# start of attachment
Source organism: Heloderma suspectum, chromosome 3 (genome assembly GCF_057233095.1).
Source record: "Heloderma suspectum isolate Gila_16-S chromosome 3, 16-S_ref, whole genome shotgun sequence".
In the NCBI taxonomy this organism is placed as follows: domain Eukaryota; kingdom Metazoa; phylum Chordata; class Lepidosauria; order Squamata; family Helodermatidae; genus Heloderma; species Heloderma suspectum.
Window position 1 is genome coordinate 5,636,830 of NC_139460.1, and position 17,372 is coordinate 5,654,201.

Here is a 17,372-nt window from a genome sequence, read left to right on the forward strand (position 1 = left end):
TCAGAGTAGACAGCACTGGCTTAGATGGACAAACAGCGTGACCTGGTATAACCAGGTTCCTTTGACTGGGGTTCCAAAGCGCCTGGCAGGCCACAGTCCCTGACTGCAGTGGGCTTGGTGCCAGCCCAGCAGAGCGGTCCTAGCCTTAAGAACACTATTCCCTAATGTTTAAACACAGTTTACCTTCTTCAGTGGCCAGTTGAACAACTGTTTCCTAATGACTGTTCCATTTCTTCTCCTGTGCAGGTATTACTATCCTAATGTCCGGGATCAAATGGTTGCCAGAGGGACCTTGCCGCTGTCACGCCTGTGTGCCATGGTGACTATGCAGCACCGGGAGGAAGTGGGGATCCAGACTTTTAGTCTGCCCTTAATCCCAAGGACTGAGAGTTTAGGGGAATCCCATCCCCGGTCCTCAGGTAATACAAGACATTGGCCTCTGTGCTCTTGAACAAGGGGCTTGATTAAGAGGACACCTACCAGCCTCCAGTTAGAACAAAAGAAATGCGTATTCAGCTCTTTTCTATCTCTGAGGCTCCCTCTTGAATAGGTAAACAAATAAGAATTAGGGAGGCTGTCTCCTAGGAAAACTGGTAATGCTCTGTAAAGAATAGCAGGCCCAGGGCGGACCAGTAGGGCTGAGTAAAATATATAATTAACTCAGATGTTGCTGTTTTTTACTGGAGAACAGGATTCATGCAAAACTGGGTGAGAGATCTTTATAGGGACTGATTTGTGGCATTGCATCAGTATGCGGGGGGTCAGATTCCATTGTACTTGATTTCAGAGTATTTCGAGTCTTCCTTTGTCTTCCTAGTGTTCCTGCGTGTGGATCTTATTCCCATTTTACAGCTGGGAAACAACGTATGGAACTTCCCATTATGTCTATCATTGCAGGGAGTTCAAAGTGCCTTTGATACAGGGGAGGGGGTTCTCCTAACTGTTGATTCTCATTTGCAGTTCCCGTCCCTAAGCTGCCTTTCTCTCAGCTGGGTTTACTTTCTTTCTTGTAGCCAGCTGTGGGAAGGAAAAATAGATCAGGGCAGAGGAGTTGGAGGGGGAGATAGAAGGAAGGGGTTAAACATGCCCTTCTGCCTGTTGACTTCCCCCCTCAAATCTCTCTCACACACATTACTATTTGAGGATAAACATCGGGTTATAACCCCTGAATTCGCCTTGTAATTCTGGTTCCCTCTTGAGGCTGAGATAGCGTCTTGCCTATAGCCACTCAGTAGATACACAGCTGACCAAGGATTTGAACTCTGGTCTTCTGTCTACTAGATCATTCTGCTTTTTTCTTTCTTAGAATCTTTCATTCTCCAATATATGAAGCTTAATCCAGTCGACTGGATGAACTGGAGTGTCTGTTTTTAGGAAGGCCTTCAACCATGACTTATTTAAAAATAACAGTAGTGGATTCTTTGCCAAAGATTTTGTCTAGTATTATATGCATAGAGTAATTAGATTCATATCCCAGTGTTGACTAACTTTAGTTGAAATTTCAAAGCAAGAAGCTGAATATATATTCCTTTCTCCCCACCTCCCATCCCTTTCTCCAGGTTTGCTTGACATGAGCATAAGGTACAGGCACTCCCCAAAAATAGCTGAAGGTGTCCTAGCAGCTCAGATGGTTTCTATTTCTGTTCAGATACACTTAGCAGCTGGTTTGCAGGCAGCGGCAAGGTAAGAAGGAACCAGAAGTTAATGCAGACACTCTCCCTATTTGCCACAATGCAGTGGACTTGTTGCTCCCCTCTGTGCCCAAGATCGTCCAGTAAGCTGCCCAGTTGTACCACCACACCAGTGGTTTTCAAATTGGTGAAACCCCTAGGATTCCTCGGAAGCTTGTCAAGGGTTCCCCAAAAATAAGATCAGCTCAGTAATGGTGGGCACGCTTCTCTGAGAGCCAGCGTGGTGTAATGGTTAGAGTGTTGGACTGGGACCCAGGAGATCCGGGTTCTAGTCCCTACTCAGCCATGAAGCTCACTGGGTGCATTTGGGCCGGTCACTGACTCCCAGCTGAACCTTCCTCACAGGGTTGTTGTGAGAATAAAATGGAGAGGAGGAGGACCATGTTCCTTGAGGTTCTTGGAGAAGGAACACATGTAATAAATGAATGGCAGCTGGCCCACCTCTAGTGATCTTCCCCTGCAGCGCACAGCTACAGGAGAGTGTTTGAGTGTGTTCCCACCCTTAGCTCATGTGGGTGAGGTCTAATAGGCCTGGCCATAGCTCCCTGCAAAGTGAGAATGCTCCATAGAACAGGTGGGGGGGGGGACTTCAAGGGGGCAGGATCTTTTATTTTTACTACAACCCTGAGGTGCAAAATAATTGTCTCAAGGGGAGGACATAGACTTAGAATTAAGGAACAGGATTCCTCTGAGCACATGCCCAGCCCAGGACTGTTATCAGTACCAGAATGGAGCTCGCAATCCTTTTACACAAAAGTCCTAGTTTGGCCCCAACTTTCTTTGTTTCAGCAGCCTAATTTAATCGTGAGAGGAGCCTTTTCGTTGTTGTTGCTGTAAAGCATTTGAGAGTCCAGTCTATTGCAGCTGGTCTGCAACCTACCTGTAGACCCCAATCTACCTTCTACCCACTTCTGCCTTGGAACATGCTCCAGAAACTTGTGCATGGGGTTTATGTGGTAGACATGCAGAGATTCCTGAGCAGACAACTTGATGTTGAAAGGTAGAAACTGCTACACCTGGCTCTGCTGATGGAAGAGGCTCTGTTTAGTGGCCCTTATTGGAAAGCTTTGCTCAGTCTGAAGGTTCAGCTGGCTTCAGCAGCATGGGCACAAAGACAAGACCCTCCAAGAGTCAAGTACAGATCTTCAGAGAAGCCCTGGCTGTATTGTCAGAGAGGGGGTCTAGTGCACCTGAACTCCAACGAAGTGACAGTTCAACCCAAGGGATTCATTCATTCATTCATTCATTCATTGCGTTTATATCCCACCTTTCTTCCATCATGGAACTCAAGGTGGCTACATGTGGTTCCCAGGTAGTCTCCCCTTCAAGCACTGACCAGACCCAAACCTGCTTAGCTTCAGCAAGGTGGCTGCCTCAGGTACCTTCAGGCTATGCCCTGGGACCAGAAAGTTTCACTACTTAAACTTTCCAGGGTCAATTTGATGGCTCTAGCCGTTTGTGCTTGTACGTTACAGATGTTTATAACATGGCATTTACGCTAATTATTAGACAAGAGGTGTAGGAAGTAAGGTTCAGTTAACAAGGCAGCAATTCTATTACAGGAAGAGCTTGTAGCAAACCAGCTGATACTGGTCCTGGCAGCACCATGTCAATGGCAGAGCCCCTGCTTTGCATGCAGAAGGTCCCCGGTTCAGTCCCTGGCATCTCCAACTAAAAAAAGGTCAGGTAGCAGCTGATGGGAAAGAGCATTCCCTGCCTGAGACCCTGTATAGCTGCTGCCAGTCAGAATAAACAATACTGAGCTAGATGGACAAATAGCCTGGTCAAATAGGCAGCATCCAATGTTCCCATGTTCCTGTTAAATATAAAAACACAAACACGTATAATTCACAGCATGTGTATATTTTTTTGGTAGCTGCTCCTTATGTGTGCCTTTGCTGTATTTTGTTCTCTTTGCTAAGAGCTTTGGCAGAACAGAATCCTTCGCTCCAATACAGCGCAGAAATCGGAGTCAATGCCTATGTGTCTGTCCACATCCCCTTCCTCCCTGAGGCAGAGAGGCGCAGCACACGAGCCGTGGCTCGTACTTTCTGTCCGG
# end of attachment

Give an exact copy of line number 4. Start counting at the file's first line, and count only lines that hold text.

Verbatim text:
Window position 1 is genome coordinate 5,636,830 of NC_139460.1, and position 17,372 is coordinate 5,654,201.